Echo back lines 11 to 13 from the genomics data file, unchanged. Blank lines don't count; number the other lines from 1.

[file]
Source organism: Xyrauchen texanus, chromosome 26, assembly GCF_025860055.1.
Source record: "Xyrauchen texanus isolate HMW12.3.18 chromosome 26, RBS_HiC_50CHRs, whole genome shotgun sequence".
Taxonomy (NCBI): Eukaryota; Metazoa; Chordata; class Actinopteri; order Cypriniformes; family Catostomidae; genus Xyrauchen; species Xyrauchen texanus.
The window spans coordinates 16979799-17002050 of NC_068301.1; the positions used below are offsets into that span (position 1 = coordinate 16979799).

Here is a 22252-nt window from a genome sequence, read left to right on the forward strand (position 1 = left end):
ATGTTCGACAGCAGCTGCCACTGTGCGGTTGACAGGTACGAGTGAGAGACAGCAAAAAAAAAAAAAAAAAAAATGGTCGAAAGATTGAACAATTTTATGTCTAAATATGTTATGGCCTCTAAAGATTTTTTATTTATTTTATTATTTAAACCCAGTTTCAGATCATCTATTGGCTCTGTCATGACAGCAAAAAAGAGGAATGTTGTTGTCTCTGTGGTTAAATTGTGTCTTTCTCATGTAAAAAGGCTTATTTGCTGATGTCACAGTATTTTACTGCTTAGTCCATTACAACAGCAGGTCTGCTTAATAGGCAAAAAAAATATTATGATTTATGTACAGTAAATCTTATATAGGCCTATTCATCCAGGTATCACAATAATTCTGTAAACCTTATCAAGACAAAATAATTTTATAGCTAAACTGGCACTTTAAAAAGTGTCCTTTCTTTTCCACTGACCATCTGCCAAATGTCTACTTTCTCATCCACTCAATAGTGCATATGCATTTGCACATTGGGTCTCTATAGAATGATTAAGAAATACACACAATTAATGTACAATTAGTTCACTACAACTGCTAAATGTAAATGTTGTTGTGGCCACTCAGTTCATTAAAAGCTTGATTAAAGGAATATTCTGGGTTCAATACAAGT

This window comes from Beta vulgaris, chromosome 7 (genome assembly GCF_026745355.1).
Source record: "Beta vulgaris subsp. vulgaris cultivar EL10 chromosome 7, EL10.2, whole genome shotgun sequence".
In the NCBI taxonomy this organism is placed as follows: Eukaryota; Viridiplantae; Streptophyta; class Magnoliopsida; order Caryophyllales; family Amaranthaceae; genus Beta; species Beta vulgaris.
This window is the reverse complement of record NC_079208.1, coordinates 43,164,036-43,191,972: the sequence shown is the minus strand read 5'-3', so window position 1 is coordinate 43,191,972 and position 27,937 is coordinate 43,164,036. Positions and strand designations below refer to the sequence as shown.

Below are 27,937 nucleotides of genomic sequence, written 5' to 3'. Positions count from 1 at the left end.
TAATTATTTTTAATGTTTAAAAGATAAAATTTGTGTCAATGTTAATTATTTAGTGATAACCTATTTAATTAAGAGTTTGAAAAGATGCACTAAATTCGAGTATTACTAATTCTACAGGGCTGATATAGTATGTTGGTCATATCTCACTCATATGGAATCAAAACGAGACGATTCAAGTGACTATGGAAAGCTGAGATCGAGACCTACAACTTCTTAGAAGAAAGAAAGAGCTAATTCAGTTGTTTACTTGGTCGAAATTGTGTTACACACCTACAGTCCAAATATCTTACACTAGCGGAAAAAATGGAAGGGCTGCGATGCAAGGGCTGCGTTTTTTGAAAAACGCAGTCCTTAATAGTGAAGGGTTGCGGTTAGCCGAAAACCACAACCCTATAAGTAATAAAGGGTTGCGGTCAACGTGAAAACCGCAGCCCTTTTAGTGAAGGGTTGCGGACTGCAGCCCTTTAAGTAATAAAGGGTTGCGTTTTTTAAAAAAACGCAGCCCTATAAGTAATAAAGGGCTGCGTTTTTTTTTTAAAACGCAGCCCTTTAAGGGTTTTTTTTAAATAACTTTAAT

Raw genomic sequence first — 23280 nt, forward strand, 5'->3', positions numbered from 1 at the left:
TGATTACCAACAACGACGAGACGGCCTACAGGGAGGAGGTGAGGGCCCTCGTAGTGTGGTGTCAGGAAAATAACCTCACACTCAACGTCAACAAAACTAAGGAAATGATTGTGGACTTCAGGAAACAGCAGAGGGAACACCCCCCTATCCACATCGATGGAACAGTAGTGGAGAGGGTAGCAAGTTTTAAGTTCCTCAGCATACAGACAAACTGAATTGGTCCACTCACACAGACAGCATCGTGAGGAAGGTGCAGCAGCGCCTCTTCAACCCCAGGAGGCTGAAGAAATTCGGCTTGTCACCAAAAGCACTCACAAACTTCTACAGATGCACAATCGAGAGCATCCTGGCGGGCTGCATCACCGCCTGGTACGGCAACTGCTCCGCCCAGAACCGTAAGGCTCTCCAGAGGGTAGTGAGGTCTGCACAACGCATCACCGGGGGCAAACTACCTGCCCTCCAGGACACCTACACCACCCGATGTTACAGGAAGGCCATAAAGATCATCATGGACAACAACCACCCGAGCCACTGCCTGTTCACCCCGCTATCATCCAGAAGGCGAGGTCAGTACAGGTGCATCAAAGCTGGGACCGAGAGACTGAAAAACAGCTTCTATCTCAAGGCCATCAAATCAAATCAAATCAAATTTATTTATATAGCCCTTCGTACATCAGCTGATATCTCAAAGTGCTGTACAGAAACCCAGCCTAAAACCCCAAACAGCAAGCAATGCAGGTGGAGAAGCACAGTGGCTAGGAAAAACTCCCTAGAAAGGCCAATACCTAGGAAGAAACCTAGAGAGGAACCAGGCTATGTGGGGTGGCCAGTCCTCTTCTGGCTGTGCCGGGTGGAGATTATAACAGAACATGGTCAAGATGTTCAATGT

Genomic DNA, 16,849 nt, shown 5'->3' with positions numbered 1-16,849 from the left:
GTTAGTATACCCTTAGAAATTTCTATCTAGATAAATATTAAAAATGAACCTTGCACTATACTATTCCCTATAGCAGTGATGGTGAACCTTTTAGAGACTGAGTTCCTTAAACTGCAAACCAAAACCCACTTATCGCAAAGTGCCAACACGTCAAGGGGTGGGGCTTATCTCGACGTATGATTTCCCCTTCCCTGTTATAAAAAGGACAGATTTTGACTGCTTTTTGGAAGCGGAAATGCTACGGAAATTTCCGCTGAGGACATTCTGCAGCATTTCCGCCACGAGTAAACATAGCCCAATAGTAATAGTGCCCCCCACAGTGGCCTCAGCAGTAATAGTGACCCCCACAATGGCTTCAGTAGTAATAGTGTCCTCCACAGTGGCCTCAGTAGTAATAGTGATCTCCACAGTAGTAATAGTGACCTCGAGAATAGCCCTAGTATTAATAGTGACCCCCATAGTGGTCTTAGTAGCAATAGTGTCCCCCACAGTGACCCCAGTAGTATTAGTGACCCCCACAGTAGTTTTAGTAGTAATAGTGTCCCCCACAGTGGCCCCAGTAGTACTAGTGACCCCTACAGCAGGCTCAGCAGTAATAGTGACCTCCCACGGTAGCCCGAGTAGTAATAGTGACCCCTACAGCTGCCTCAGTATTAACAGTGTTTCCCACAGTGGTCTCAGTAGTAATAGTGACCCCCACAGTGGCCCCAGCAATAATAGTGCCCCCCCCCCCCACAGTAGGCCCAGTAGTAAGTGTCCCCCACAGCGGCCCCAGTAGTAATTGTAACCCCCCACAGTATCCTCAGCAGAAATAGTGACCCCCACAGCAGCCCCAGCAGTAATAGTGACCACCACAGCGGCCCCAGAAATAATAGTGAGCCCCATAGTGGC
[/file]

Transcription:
Below are 27,937 nucleotides of genomic sequence, written 5' to 3'. Positions count from 1 at the left end.
TAATTATTTTTAATGTTTAAAAGATAAAATTTGTGTCAATGTTAATTATTTAGTGATAACCTATTTAATTAAGAGTTTGAAAAGATGCACTAAATTCGAGTATTACTAATTCTACAGGGCTGATATAGTATGTTGGTCATATCTCACTCATATGGAATCAAAACGAGACGATTCAAGTGACTATGGAAAGCTGAGATCGAGACCTACAACTTCTTAGAAGAAAGAAAGAGCTAATTCAGTTGTTTACTTGGTCGAAATTGTGTTACACACCTACAGTCCAAATATCTTACACTAGCGGAAAAAATGGAAGGGCTGCGATGCAAGGGCTGCGTTTTTTGAAAAACGCAGTCCTTAATAGTGAAGGGTTGCGGTTAGCCGAAAACCACAACCCTATAAGTAATAAAGGGTTGCGGTCAACGTGAAAACCGCAGCCCTTTTAGTGAAGGGTTGCGGACTGCAGCCCTTTAAGTAATAAAGGGTTGCGTTTTTTAAAAAAACGCAGCCCTATAAGTAATAAAGGGCTGCGTTTTTTTTTTAAAACGCAGCCCTTTAAGGGTTTTTTTTAAATAACTTTAAT

Raw genomic sequence first — 23280 nt, forward strand, 5'->3', positions numbered from 1 at the left: